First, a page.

Posts Tagged interview

How to write a novel: following the strange – guest post on

writerlyHave you ever filled in one of those questionnaires that’s supposed to tell you what your ideal job is? Whenever I did, I usually found them desperately disappointing – but then they probably weren’t meant to send people to precarious, impractical occupations like writing. Except that one day, I filled one in that did. And it did it with one excellently judged question: ‘do you value the strange’?

Not only did this prove there is only one job I’m really fit for, it also summed up what drives me to write.

Today I’ve been invited to, who asked me to describe how I develop my novel ideas. Expect a lot of head-scratching, thinking, running, shopping – and writing of notes that no one will ever see but me. Come on over… and tell me if you also value the strange …



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Writing mentors, writer’s block and the Wife of Bath – guest post at Jon Winokur’s Advice To Writers

jonwinIn some ways, I have Chaucer to thank for all this. At school I wrote an exam essay in which I speculated about the plots you could make from the Wife of Bath, based on her character. I also have to thank my English teacher. If she’d been like the other staff, she’d have told me off for not answering the question. Instead, she urged me to take writing seriously – long before I thought that was possible.

Today, I’m guesting at Advice to Writers, a blog by Jon Winokur. Jon is co-author of a biography of Rockford Files star James Garner, and that makes him exceedingly cool and me very honoured. We do discuss more up-to-date concerns than Chaucer, though, including how you get from a theoretical dream to words in a reader’s hands. We’re talking mentors, writing routines and writer’s block – do come over.


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Could The Undercover Soundtrack help you reach readers? Post at the Alliance of Independent Authors

ucov alliYou know The Undercover Soundtrack? The Alliance of Independent Authors got curious about it and asked me to write a post. Why did I set the series up? What do I get out of it? What do the participating authors get, aside from a singular blogging challenge and another place to get their work seen?

I’m musing on these questions and others at the ALLI blog today.  And if you’ve been wondering if you dare ask for a spot, I talk about that too. Do come over. (Or if you’ve wanted to ask but are shy about doing so in public, email me on rozmorriswriter at gmail dotcom…)

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How I make an Undercover Soundtrack – post at Writers & Artists

wamusic‘The more I wrote, the more my novel seemed to vibrate with meaning and questions. I found these fascinating but they could have drowned the book, whereas most of all I wanted to tell a mysterious story. It was music that kept me straight.’

Today I’m at Writers & Artists, talking about a subject that will be somewhat familiar to regulars here – writing with music. They were fascinated by the concept of Undercover Soundtracks, and asked me to explain to their readers.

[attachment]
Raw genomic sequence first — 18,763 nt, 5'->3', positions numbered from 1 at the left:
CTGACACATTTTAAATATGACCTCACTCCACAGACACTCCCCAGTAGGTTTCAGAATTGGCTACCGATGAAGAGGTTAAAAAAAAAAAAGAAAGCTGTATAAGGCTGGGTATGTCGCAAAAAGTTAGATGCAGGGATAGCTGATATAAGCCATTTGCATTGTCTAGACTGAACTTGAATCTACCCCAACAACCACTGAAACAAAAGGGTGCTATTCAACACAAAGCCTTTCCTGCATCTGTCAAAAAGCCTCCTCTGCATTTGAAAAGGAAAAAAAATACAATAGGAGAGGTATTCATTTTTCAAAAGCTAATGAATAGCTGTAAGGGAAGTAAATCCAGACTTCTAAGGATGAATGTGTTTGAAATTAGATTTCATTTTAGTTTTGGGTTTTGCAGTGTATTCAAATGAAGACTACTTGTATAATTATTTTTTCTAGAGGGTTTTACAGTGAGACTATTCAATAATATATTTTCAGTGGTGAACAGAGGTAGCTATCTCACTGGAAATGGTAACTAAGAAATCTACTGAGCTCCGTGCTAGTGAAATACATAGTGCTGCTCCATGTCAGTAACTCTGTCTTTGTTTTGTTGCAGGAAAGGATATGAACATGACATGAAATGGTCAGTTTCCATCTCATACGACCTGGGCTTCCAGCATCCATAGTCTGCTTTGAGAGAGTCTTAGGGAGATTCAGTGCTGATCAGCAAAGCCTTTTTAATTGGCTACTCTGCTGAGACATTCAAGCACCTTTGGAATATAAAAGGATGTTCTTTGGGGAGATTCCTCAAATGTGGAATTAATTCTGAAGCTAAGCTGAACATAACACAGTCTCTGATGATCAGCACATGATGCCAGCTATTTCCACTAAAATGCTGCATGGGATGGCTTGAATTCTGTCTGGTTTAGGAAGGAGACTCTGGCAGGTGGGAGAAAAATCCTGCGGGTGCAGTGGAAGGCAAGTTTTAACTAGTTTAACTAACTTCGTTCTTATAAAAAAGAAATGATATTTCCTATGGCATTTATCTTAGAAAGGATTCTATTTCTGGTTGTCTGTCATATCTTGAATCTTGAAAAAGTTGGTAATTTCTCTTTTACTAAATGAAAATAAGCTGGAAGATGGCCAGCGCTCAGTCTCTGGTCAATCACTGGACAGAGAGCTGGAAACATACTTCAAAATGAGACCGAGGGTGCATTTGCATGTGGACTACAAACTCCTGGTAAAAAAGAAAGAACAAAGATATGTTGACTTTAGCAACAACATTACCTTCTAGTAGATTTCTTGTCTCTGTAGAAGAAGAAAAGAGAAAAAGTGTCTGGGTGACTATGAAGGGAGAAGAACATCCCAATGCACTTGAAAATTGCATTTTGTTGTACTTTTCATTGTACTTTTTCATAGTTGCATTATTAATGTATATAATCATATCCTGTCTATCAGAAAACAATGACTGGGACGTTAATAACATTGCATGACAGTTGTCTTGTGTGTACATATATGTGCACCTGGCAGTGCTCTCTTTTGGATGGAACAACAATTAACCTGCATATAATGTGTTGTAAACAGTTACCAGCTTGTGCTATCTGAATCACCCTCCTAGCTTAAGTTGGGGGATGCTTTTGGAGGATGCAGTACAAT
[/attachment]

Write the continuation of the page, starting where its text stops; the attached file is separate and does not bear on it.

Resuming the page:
So this is a w&alogopost about how I started using music when I was ghostwriting – and how its influence enlarged drastically when I was working on My Memories of a Future Life. Do come over.

(And would it be gauche of me to do a happy dance because my creative salon is being featured on Bloomsbury’s writing blog… Look where you might end up if you start a series just because you want to. Have a great weekend. x)

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Why fiction characters matter and how we make them memorable – video and podcast with Joanna Penn

jocharsWhy is all good fiction driven by characters? How can we widen our repertoire so our fictional people aren’t carbon copies of ourselves? What kind of research can give us greater understanding of situations we have no experience of? Should we bother to create our villains with as much empathy and insight as we lavish on our protagonists? If our MC’s enemy is utterly evil, how can we possibly crawl inside their minds – and why would we?

In the yellow corner is Joanna Penn. In the pinkish corner is me, answering her questions. We’re at her blog The Creative Penn, and you can read a text summary,  download a 50-minute audio podcast or watch us grin and and wave our hands while we discuss how to write convincing and compelling fictional people. Do come over.

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Not sure how to market your book? Maybe you already know… guest post at Michael Schein Communications

scheinTo my surprise, I find myself guesting today on the blog of marketing and communications consultant Michael Schein. I thought I knew zilch about marketing; certainly not enough to share with those who possess business genes. But Michael contacted me after reading Nail Your Novel and asked if he could pitch me some questions.